LYNNWOOD — One thing is certain: The current Whispering Pines apartment complex in Lynnwood will be torn down by 2022.
Whether it will be replaced or not, and what that would look like, is another matter.
That’s up to the Lynnwood City Council. A zoning amendment being considered would allow the Housing Authority of Snohomish County to rebuild the apartments, on 52nd Avenue West near Highway 99, bigger than ever.
Whispering Pines is a mixed-income complex that accepts Section 8 low-income housing vouchers. It’s home to 240 units, spread out among a collection of two-story buildings.
The housing authority’s proposal, which is also recommended by the city’s planning department, suggests rezoning the western 7 acres into high density. That technically would lift a limit on how tall the structures could be. The remaining 40 percent would stay medium density, only allowing for up to three stories.
With the rezone, the housing authority is considering up to 400 units, though that’s not final.
A public hearing was held earlier this week, but council members chose to hold off on a vote. The issue will be picked up again at the next meeting, on March 25.
Keeping the current structure isn’t an option, housing authority executive director Duane Leonard said. The nearly 60-year-old complex is dilapidated. The sewer system is in a constant state of collapse and the fire alarm system recently failed and doesn’t comply with code. A fire marshal accepted a temporary fix, but said the whole system will have to be replaced by 2022. If it’s not, no one will be allowed to live there.
Rebuilding without a zoning amendment would be questionable, Leonard said. The current zoning would only allow for 219 units. Leonard wasn’t sure if it made sense to develop the whole site only to have fewer people living there. If the council denies the housing authority’s proposal, he said, it would be back to the drawing board.
Selling, at the moment, isn’t an option.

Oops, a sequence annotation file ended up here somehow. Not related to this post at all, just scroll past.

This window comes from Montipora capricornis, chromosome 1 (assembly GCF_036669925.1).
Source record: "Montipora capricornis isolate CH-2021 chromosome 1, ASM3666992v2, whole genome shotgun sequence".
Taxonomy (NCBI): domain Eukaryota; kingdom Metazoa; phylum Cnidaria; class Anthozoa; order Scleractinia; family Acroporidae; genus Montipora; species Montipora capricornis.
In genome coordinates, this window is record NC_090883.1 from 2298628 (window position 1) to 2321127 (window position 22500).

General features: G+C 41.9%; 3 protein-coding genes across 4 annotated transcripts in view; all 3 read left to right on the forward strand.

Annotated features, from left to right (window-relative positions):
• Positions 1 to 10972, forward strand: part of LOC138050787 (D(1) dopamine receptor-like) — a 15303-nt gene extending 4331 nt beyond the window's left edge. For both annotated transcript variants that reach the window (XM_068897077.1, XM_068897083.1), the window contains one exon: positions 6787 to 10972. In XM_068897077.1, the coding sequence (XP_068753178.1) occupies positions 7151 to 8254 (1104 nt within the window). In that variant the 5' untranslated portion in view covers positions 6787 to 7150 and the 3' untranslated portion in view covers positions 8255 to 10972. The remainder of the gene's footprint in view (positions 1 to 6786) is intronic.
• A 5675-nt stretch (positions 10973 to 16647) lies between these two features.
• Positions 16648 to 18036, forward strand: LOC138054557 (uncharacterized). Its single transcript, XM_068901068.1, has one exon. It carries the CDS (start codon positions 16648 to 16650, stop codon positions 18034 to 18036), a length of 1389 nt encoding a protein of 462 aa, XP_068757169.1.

“We haven’t even entertained the thought,” Leonard said at Monday’s meeting.
Council members were asked to rezone Whispering Pines last year. Back then, the housing authority suggested upzoning everything, but that was met with objections from neighbors to the east, who live in single-family homes. The current amendment is an attempt at compromise.
During a public hearing in May, speakers raised concerns about building height, street parking, traffic and other disturbances.
City councilmembers also questioned what the redevelopment would look like. Leonard offered few answers ahead of Monday’s meeting.
“That’s really putting the cart before the horse,” he said. “We can’t really start spending a bunch of money on architects and design before we know what the zoning is going to be.”
At council meetings held last summer, housing authority representatives said the buildings would be no taller than six stories, due to the cost of concrete and steel needed for taller buildings. They also talked about including more open space, amenities and better access for people with disabilities.
Leonard said the goal isn’t to see “how many units we can cram onto the space.”
Current residents will be displaced during the rebuild. Leonard hopes giving them 3½ years notice will allow them time to plan. Otherwise, the housing authority will do what it can to connect people with other options for low-income housing, he said. Residents who stay until the end may get their deposits back, no questions asked.
“It’s going to create a certain level of anxiety no matter what,” he said. “At least they have time to process it.”